Frameworks - there's a better way


Web tier: servlets, JSP, Web frameworks: Frameworks - there's a better way

  1. Frameworks - there's a better way (5 messages)

    OK, this is a serious question (not trolling here).

    Why use a framework at all? I can put together an DHTML application, control the presentation with javascript and use XML to talk to my servlets,POJO's,EJB's,etc.

    Total separation of presentation and business logic.
    Simple to code.
    Looks great, runs fast.

    Drive the whole thing using REST.

    Threaded Messages (5)

  2. Frameworks - there's a better way[ Go to top ]

    I am not sure DHTML and a good server-side framework are incompatible. After all, are you going to crank out all the server-side XML processing logic by hand in servlets? A server-side web framework (Struts, WebWork, whatever) will make that logic much easier.

    Some other things to consider:

    1) Security: Security is best handled server-side (JavaScript based security logic is can be circumvented).

    2) Errors: A server-side framework will provide a better mechanism for handling system errors in a consistent way.

    I don't see DHTML vs. Web Framework as an either-or question.
  3. Frameworks - there's a better way[ Go to top ]

    I don't understand what you mean by 'crank out all that server-side process.. etc. by hand'

    The REST architecture process maps directly into each business process area. It's a hard concept to grasp but once you do you can see that a lot of what a framework provides is no longer needed once you make a clean break of the client from the server.

    Security - I wouldn't do this in javascript either.. I'd use HTTPS.

    Take a look at this:
  4. Frameworks - there's a better way[ Go to top ]

    The choice to use a framework and which one to use depends mainly on the project you are going to build. If the site is a simple brochure site then you can get away with nothing anything more advanced then you are walking in thin ice.

    If you and your team are very talented I'm sure you can either build your own framework or just work without one. My ownly concern if I were your boss is, what happens when you leave? My guess is the new team will complain that this code is jacked and they have no clue how to debug, upgrade, and maintain it, but that again depends on the skills on the new comers.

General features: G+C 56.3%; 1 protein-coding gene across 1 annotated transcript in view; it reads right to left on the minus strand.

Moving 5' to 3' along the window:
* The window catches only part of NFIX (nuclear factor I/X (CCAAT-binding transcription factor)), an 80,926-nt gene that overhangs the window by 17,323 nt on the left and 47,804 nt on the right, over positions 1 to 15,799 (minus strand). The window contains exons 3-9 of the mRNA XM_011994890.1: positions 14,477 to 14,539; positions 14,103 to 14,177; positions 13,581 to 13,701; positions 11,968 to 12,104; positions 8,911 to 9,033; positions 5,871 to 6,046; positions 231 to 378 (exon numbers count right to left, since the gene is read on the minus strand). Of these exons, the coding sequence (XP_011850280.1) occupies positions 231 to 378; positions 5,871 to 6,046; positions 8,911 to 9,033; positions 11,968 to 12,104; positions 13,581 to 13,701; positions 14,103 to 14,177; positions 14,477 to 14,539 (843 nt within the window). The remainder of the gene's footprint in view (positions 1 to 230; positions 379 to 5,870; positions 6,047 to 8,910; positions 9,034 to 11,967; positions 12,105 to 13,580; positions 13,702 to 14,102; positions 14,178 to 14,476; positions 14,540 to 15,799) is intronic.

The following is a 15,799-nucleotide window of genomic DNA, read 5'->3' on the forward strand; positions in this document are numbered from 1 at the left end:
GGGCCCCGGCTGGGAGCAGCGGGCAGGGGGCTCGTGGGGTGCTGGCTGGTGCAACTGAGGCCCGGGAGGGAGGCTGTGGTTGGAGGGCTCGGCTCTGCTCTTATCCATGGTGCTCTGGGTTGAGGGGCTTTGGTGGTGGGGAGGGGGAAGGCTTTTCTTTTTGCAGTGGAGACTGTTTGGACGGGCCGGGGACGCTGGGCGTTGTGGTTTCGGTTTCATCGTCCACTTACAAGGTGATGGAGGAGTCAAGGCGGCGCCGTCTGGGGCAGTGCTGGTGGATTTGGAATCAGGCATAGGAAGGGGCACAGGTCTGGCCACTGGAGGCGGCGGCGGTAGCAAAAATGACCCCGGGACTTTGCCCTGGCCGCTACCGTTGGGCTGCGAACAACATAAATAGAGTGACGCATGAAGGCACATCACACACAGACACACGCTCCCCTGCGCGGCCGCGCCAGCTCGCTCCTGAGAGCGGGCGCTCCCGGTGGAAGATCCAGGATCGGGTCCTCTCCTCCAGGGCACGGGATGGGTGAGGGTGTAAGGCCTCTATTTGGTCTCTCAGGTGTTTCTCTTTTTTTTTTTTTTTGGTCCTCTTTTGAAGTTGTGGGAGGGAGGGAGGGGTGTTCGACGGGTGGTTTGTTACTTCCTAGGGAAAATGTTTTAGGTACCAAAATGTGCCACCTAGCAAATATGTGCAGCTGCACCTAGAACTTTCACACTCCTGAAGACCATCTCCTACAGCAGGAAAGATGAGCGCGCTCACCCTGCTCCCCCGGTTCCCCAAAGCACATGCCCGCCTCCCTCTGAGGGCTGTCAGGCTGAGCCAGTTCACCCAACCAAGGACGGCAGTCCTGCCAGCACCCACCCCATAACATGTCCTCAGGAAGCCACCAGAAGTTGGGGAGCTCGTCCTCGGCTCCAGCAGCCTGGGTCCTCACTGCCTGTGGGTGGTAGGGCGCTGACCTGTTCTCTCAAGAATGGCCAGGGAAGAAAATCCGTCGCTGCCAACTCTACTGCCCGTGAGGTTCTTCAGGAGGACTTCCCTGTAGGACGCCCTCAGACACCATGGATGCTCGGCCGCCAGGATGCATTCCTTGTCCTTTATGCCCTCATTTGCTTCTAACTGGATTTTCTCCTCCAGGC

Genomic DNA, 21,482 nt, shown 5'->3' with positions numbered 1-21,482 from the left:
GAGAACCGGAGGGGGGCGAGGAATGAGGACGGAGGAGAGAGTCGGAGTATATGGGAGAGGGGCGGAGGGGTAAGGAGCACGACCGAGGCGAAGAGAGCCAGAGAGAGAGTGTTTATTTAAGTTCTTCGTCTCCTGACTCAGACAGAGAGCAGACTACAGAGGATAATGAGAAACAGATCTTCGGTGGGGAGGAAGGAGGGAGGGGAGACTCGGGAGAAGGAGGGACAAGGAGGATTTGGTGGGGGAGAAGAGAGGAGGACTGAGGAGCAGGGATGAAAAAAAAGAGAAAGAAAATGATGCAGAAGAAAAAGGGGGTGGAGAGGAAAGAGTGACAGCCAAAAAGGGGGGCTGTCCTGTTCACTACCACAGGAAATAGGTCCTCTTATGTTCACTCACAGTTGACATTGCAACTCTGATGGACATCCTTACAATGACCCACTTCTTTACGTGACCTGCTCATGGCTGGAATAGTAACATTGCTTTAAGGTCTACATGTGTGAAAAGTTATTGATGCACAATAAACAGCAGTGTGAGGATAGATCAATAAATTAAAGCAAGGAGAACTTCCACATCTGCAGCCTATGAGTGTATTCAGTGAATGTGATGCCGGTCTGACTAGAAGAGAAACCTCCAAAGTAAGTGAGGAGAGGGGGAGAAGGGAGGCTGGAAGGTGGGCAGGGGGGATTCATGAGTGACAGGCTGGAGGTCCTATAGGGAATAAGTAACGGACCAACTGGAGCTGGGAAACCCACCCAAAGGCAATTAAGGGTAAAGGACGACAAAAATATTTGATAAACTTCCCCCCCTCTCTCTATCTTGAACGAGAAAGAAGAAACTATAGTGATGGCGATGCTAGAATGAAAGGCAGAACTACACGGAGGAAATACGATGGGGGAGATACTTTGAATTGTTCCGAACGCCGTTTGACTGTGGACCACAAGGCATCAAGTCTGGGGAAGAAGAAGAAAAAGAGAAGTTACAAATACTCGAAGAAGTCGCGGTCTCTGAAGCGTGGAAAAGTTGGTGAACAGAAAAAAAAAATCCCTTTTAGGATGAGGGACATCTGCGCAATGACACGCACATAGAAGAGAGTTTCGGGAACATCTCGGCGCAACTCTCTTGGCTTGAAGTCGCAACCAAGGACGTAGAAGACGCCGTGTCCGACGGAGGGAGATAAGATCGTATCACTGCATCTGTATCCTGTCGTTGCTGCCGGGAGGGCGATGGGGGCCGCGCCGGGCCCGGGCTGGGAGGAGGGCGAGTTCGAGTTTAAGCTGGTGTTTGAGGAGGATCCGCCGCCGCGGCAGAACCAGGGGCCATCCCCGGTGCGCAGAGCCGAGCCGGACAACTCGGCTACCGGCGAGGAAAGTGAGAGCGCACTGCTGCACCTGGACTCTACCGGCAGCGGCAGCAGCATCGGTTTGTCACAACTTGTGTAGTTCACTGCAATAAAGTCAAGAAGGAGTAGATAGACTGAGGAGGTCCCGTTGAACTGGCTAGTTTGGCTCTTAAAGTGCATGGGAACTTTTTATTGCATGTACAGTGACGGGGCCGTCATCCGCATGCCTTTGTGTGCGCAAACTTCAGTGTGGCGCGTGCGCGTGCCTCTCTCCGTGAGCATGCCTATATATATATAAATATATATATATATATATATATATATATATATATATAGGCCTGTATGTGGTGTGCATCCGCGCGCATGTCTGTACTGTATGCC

Frameworks can slow one down in while trying to learn it but after you feel comfortable with it I can't see any reason not to use one. Maybe if you have played around with them and they didn't seem to fit your problem you were trying to solve then maybe you choose the wrong framework to use. There are over 34+ J2EE frameworks out there and if the standard one didn't work for you (and one size does not fit all) then I would understand your frustration or lack of interest in using one. That is part of the reason why there are 34+ frameworks out there in the first place.
  5. Frameworks - there's a better way[ Go to top ]

    Actually the code would be easier to maintain because (again) the client code is completely separate from the server side processing.

    It also allows the server to act as a living system able to interface with any type of client (VB, VC, Java, browser, PDA). It doesn't matter because the server controls security, access and most importantly bis logic. It has no clue whatsoever what the client is/does/or looks like.

    For me thats the central issue that I have with current web frameworks. They all manage the client code directly. A true ee server should not be controlling the client or dictating what it looks like.
  6. OK - Found the answer[ Go to top ]

    OK, I found the answer right here:

    They use Flex for the front-end but the concept is the same. Much better client experience.